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This year we decided to have a lean Christmas.  Everyone is scrambling for extra cash so I told people to either make simple gifts or give coupon books with things like “I’ll do the dishes” or “I’ll cook every night this week” (my personal favorite one).

What I elected to do was make several rice neck warmers.  I had gotten one at a spa recently and thought, gee, I can do that too.  This article will describe my simple process, ideas for which were gleaned from several Google searches, but ended up being my own design to fit what I wanted.

The main items you need are a sewing machine, some fabric, and rice.  In my case I bought packages of kitchen towels at Walmart.  We get them every year to  make crocheted kitchen towels and find them to be sturdy, soft and durable.

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To start off, I cut off the double seamed ends of the towels. Then, I measured 11 inches for my width.

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The standard size I found out on the web was 11 x 22 so my cut down towel was perfect.

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I folded the towel inside out lengthwise.

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Next, I stitched a seam down the open end, curving the edges at the bottom narrow end.

I left one end open.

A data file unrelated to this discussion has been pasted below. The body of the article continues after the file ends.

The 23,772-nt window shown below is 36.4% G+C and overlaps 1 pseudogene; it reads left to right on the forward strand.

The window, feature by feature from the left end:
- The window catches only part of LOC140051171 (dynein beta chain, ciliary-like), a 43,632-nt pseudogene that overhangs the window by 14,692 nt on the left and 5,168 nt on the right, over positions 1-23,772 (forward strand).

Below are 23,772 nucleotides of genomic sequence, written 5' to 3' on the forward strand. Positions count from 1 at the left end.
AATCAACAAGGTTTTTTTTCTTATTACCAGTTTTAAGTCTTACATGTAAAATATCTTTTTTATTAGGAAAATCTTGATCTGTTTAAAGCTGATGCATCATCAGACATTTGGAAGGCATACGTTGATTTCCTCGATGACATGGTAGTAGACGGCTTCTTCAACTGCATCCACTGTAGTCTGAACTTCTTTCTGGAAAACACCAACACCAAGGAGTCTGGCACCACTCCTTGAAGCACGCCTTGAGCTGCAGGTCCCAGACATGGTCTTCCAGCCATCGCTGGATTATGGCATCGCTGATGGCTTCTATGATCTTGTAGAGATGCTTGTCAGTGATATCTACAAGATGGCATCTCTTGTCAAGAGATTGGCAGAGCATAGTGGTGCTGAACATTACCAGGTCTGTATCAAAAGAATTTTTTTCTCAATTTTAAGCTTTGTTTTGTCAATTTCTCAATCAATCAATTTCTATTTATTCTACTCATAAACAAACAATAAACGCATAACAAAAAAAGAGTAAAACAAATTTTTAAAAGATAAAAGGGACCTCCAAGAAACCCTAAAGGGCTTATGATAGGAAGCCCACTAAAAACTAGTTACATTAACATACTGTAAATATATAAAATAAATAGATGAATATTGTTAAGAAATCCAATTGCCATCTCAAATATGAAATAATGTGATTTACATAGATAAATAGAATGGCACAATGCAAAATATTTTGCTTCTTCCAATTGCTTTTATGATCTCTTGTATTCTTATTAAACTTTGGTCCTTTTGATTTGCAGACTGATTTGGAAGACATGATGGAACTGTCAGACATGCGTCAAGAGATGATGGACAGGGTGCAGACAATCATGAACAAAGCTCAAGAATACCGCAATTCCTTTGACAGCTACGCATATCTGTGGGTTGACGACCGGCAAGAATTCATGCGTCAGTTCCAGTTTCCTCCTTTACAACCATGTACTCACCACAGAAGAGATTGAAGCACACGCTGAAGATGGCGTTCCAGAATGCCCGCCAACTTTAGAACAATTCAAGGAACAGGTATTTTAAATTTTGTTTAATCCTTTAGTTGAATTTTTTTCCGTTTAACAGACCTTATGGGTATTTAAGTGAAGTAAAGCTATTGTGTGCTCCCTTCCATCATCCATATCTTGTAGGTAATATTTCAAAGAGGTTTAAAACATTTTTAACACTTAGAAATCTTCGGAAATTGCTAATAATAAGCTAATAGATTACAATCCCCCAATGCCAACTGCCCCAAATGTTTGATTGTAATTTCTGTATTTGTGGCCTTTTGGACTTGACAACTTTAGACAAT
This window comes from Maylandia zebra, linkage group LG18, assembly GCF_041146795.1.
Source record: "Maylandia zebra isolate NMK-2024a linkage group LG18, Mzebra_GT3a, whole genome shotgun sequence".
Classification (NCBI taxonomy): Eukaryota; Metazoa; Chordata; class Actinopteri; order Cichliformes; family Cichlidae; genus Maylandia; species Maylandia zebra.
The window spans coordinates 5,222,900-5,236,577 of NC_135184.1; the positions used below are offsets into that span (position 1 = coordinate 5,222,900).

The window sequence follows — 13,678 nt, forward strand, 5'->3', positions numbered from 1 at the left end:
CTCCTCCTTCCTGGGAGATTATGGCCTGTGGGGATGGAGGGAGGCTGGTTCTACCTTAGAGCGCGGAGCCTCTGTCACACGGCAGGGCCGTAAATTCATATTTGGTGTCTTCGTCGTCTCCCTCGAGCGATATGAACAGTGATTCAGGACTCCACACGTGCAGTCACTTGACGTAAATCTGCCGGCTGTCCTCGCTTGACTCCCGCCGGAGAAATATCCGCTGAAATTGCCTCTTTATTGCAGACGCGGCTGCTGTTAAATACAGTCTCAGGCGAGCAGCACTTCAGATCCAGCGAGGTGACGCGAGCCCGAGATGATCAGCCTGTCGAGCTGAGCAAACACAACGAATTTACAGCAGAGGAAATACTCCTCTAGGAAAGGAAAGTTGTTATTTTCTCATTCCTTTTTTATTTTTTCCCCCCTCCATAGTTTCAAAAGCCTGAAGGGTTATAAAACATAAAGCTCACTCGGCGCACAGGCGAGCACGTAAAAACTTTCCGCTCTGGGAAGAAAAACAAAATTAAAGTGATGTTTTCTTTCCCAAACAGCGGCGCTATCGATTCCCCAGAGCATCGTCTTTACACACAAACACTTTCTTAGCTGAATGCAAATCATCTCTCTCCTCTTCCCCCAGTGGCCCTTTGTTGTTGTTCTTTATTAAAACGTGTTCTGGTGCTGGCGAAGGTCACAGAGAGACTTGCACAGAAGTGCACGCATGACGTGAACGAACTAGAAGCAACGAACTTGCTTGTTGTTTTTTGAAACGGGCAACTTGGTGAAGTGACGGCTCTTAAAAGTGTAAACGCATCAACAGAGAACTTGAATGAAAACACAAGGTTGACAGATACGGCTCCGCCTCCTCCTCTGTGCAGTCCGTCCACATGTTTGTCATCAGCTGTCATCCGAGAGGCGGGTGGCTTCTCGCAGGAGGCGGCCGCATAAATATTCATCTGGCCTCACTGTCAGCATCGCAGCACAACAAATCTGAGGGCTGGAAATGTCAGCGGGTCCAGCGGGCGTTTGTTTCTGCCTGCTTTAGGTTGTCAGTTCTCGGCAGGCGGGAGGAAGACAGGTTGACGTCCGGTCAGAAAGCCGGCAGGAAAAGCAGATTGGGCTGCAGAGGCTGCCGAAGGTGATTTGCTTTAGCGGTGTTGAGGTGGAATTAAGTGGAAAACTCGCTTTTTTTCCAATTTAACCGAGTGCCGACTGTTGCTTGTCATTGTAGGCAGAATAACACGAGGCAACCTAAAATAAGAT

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I trimmed the corners of the narrow end so it would not bulge when I turned the towel inside out.

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After I turned the towel inside out, I stitched a seam down not quite the middle of the towel.

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By “not quite the middle” I mean one half was a little narrower than the other. It’s not exactly in thirds. I found that the towel, once filled with rice, seemed to lay better if the two sides were not exactly the same width. I made sure the the middle seam did not go all the way to the end of the towel so I would have an edge to turn over and stitch closed.

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Next came filling the sides with rice. I created a funnel out of the top of a quart size soda bottle.

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Inserting the funnel end into one side of the towel, I poured in rice until it was almost full.

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My trial towel worked better if it wasn’t jammed full of rice.

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It needed to be flexible to move around my neck or shoulder. I found filling up the sides leaving about 2 to 3 inches open worked well.

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After filling both sides, I turned in the open end and stitched it closed, backing up over the stitches to ensure I had a nice tight closure. On some of the neck warmers I added a ring of zigzag ribbon to act as a holder. The size of the holder was designed to fit over a door handle.

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How long you put the warmer in the microwave depends on how hot you want the warmer to be. 2 seconds is slightly warm, 3 seconds is starting to get pretty hot. 4 seconds will guarantee a burn on my neck, so try it out starting at lower temperatures till you find the one you like. My husband found out that 4 seconds was too hot for him, but a friend of mine heats hers to 5 seconds. Again, it’s personal choice.

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That’s it for now. Hope everyone has a happy 2013. Ciao y’all.

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